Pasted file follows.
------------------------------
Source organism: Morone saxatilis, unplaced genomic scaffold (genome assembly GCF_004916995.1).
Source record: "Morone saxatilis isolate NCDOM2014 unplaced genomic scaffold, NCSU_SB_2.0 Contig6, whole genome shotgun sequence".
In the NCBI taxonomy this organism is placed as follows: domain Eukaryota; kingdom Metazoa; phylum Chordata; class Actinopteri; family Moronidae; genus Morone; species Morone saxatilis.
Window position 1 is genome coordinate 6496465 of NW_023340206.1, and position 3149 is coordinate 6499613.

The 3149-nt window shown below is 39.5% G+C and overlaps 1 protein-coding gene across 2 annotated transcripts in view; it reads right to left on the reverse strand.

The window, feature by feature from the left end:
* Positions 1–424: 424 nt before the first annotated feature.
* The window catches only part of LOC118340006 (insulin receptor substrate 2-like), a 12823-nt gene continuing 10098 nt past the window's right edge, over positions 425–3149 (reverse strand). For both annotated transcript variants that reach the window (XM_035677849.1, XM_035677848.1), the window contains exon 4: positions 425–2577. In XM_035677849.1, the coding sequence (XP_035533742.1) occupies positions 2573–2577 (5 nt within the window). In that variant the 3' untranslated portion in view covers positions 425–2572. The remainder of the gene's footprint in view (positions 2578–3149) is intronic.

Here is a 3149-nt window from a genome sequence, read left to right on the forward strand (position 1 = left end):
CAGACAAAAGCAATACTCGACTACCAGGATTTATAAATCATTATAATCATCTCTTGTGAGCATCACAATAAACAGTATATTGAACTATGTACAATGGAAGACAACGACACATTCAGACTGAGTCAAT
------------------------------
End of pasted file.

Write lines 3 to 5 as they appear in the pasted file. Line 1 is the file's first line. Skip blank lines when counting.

In the NCBI taxonomy this organism is placed as follows: domain Eukaryota; kingdom Metazoa; phylum Chordata; class Actinopteri; family Moronidae; genus Morone; species Morone saxatilis.
Window position 1 is genome coordinate 6496465 of NW_023340206.1, and position 3149 is coordinate 6499613.

The 3149-nt window shown below is 39.5% G+C and overlaps 1 protein-coding gene across 2 annotated transcripts in view; it reads right to left on the reverse strand.